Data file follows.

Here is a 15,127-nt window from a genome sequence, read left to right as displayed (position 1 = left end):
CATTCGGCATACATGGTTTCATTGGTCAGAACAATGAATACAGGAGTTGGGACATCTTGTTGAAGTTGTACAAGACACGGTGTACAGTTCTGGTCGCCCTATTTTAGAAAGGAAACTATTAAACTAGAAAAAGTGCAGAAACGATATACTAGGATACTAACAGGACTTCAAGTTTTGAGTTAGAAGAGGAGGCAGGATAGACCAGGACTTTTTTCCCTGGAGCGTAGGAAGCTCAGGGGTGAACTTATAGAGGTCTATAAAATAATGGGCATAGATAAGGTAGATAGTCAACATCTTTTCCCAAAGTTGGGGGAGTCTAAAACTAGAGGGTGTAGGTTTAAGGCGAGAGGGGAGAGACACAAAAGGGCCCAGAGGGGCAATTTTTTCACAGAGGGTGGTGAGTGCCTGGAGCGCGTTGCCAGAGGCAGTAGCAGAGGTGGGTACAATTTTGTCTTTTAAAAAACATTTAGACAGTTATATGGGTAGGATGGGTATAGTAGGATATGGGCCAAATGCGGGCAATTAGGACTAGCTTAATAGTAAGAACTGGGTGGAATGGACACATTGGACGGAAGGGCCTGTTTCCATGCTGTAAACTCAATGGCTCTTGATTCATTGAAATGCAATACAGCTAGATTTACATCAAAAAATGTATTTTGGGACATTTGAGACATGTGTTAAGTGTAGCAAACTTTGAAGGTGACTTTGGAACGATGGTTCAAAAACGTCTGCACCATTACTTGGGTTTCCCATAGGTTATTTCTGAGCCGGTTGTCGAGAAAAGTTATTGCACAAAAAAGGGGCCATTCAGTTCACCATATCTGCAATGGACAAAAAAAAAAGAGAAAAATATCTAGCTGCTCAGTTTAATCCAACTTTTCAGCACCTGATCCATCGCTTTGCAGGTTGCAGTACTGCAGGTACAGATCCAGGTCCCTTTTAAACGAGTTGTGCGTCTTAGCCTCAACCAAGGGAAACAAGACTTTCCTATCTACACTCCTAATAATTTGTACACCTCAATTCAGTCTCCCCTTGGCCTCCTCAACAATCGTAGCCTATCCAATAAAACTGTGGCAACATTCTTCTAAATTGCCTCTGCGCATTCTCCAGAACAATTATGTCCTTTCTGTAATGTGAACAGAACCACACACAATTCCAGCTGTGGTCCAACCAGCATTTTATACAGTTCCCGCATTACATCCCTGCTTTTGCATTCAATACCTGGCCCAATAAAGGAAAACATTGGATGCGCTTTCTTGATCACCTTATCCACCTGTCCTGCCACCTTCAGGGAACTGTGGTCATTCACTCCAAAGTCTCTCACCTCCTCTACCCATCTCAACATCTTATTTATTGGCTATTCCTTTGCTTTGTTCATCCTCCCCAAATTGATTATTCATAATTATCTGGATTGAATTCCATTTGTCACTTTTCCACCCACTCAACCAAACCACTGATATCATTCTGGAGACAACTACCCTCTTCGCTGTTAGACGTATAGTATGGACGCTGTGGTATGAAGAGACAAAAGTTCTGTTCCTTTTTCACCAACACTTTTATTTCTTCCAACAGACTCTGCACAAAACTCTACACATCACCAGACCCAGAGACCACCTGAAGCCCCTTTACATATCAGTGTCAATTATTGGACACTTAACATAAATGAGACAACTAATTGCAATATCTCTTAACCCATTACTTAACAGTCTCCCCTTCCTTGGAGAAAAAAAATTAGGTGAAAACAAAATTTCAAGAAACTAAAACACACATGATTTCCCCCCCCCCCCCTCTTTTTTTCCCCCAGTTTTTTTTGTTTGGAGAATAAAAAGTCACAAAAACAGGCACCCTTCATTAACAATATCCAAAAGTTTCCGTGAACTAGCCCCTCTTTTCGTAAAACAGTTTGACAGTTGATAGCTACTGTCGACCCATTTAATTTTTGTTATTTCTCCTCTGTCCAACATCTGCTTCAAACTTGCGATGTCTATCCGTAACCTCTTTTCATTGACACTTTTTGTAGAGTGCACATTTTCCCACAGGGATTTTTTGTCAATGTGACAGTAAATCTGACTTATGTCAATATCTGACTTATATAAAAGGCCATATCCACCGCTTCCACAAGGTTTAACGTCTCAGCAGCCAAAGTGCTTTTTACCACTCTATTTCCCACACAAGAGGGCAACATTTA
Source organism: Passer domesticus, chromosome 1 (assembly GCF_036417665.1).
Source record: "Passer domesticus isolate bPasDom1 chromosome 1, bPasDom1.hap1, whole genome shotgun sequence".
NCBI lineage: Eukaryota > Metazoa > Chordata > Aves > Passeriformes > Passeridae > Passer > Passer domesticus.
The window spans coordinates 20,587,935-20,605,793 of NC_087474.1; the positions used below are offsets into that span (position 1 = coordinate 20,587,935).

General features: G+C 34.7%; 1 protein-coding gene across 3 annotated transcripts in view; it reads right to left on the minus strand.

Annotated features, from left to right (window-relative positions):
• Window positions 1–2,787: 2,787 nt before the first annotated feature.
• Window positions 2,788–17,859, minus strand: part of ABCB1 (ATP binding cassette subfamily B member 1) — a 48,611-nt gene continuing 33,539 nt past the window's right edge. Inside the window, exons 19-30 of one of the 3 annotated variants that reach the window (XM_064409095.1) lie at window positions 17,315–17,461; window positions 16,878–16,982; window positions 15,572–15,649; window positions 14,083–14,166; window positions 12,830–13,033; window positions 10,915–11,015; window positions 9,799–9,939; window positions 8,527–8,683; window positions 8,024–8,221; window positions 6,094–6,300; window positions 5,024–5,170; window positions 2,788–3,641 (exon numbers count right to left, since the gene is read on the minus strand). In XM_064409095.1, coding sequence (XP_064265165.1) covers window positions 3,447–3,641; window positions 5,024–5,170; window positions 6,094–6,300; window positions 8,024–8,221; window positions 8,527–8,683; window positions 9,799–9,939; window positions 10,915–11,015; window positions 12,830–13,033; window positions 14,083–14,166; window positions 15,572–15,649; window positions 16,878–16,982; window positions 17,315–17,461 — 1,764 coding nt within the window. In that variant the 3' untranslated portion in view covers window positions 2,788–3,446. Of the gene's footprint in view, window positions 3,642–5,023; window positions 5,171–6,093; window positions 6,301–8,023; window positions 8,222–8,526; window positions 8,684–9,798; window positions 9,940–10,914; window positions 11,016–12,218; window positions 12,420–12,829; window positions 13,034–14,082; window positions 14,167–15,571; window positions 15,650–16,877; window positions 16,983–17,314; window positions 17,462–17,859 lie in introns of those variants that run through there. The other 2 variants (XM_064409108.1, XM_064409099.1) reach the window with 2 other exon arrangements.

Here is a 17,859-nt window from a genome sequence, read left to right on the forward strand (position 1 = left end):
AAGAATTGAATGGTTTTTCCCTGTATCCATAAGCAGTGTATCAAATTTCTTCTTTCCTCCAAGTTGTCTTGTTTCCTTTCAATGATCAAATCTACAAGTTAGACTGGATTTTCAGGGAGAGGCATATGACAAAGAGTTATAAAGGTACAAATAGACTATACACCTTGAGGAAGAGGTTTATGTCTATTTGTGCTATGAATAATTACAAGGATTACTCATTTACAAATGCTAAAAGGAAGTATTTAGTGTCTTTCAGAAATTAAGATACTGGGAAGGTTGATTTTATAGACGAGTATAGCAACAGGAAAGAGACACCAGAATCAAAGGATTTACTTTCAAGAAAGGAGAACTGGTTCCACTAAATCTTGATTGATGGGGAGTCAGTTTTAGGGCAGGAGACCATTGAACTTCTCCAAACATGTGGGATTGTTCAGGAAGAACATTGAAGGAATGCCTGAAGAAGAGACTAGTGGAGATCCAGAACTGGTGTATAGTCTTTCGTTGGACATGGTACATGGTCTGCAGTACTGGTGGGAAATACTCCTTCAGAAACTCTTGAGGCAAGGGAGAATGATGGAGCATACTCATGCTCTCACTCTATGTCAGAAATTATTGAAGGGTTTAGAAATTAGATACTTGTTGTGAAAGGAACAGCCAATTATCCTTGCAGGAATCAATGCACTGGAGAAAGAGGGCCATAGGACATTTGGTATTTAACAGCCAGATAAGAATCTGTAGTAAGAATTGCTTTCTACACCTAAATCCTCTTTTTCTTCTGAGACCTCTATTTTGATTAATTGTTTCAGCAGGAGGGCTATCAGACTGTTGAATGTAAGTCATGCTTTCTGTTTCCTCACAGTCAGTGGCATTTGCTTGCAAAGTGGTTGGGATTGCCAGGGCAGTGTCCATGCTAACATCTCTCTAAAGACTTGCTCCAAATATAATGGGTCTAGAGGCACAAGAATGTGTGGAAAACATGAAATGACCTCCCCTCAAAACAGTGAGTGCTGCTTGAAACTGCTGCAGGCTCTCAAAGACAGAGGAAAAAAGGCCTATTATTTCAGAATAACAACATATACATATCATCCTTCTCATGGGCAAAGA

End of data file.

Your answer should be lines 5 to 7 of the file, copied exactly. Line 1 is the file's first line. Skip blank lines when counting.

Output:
NCBI lineage: Eukaryota > Metazoa > Chordata > Aves > Passeriformes > Passeridae > Passer > Passer domesticus.
The window spans coordinates 20,587,935-20,605,793 of NC_087474.1; the positions used below are offsets into that span (position 1 = coordinate 20,587,935).

General features: G+C 34.7%; 1 protein-coding gene across 3 annotated transcripts in view; it reads right to left on the minus strand.